The Roll of Breathing and Diaphragm Control in Gait, Running and Human Locomotion

In this video you will see many great things. This video of Rickson Gracie is a testament to free fluid movement and body control.  Great athletes do not just practice one thing.  There is some great demonstrations of breathing and diaphragm control at the 3 minute mark, and we will try to parlay this nicely into today’s brief discussion on the Diaphragm.

Abnormal stabilizing function of the diaphragm may be one etiological factor in spinal disorders.  Today we have included a link to an abstract by the great and brilliant Dr. P. Kolar who we have studied under.  It considers the correlation between the dynamics of the diaphragm in posture and chronic spinal disorders.  What they found seemed to indicate that poor diaphragm positioning, posturing and control correlated well in their sampling of chronic low back pain clients. The study found smaller diaphragm movements and a higher diaphragm positioning/posturing.  The study found maximum changes in the rib (costal) intervals and middle areas of the diaphragm which asks one to consider the absolute critical importance of thoracic mobility. Extension, lateral flexion and rotation are frequently reduced in chronic back pain clients but we find it rampant in many clients and athletes.  We also find and encourage you to look for, assess, and normalize your clients abdominal oblique, transverse abdominus and rectus abdominus control.  Failure to properly and adequately anchor the lower rib cage to the pelvis via the abdominal wall (the whole wall, circumferentially around the entire torso to the spine) will result in asymmetrical breathing patterns.  And abnormal breathing patterns lead to abnormal spine motion and mobility. We frequently have to treat and instruct proper breathing patterns to help normalize lateral and posterior rib cage expansion and decent in athletes and clients, particularly those with low back issues but that is not an exclusive group to this problem. Tomorrow we will show you some simple but great videos showing rolling patterns and we will want you to think back to today’s blog post here on how loss of thoracic mobility in extension, rotation and lateral bend as well as loss of symmetrical abdominal skill and strength can impair a primitive movement pattern like rolling. This is a pattern that is first developed as a child to learn to turn over. It is a precursor to pressing up the torso like in a push up, which is of course a precursor to crawling, then cruising and then walking.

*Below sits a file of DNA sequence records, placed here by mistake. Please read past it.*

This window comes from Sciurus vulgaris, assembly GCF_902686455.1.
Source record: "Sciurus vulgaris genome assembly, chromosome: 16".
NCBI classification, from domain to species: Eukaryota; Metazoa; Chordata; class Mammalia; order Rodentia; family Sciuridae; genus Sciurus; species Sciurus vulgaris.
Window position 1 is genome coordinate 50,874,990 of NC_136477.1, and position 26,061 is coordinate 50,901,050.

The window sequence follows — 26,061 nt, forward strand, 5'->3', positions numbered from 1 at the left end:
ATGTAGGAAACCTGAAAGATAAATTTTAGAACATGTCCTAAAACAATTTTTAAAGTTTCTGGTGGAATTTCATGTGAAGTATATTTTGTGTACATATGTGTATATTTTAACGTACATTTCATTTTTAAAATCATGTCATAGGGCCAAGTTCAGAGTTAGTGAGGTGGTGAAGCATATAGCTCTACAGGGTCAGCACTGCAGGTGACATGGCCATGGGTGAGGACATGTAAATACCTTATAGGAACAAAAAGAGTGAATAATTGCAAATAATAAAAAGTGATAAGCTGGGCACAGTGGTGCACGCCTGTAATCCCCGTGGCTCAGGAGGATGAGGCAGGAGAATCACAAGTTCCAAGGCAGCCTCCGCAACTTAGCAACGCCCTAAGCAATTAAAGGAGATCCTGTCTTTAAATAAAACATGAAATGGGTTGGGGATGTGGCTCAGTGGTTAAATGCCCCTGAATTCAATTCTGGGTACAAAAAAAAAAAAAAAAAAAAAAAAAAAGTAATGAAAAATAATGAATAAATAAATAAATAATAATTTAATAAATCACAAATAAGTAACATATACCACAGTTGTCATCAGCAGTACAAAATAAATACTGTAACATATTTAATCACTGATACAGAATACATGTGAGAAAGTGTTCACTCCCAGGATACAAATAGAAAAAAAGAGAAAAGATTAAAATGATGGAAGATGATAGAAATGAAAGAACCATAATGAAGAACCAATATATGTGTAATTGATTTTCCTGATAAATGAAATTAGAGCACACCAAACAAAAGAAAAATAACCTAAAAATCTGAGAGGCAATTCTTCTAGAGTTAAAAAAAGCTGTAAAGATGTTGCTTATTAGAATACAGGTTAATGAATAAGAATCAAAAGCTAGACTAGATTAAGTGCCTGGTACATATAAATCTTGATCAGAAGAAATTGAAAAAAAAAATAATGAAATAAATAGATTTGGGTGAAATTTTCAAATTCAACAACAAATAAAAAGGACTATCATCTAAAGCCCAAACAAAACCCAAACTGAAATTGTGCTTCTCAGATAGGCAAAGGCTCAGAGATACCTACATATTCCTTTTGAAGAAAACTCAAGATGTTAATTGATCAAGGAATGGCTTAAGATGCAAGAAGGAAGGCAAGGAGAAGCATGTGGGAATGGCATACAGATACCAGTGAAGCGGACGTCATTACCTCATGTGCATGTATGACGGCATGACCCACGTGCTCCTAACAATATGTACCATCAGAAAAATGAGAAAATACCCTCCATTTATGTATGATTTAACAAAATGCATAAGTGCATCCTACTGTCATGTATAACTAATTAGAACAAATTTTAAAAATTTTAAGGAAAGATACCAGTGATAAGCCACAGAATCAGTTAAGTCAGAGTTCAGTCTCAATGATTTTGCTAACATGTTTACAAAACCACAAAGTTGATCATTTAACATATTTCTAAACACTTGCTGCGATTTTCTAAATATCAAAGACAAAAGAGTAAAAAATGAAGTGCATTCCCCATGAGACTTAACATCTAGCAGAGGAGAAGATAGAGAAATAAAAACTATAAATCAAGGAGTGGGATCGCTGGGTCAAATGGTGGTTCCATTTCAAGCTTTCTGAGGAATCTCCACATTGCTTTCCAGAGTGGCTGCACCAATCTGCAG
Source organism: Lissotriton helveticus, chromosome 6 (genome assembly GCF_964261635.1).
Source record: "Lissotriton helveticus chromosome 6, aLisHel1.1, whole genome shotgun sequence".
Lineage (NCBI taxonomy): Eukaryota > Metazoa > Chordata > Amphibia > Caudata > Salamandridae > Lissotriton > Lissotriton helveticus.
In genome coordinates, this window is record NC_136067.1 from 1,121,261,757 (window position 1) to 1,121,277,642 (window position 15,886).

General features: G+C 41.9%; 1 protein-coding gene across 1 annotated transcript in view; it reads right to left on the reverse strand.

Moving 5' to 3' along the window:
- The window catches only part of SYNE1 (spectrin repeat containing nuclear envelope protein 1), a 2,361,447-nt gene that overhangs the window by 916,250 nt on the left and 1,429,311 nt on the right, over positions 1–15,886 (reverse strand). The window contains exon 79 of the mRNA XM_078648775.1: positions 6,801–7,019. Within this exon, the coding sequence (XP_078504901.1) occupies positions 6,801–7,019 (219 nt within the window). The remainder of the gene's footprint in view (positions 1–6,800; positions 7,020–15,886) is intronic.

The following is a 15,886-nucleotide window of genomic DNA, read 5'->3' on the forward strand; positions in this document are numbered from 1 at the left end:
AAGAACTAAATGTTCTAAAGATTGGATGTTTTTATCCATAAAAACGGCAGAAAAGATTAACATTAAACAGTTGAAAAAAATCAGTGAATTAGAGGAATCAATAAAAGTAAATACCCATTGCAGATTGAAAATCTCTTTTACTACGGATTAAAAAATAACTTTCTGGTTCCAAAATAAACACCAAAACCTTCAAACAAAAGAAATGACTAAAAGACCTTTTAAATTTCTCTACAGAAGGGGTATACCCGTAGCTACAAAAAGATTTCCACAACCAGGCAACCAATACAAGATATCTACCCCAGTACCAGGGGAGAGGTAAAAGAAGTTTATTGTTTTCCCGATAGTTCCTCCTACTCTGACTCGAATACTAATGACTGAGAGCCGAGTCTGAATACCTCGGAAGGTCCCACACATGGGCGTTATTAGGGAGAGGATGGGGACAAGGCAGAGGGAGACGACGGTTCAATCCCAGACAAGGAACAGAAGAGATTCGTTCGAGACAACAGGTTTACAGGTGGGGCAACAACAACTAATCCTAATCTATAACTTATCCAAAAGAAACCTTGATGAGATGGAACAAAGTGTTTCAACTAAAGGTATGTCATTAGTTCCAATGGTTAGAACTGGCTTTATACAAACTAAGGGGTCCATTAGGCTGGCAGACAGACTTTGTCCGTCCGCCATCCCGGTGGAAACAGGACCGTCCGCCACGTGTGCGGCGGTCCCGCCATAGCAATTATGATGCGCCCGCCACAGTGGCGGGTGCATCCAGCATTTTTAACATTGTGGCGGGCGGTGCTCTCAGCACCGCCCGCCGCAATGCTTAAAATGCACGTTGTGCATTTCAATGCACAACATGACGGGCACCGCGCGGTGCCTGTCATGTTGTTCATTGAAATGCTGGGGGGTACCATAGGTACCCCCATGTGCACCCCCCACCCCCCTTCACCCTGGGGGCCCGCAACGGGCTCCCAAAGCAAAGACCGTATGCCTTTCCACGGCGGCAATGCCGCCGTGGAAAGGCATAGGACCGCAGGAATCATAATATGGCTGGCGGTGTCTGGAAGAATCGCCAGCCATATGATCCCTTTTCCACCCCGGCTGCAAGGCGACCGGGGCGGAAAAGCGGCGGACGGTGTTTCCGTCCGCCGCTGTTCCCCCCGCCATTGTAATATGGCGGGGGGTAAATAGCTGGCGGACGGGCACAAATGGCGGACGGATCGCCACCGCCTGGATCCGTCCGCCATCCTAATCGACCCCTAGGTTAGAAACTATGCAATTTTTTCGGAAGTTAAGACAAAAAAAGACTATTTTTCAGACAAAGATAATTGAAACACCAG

See, we were finally able to come full circle !  From breathing and the diaphragm to gait…… it is all connected.  Any faulty strategy or pattern driven into the body, even breathing, can impair gait.  Because with gait we have to attach anti-phasic arm swinging with leg swinging. Anything that disturbs this anti-phasic patterning, such as low back pain, will drive contralateral arm-leg swing to phasic patterning. Don’t think this is important to athletes and humans ? Well, you must have missed our 2 part blog series on Arm Swing.  We provide those links here. Part 1 link and Part 2 link

If you are an athlete, coach, or in the medical movement assessment or gait analysis field……heck, if you study the human body at all and you are not looking at or into arm swing you are not doing what we are doing. And you are missing the bigger boat. So many “gait specialists” and “gait analysis” programs are not even capturing the arm swing let alone looking at it and discovering its critical importance. Did you miss our dialogue on frozen shoulder and impaired contralateral hip dysfunction ?  If you look for it, which many in the therapy world are not, you will see why we treat that opposite lower limb.  Maybe the rest of the folks around the world will catch on in time.  We are slowly getting there, we now have readership in 23 countries, and growing.  If only we had more time, the apocalypse of December 21, 2012 is coming on fast !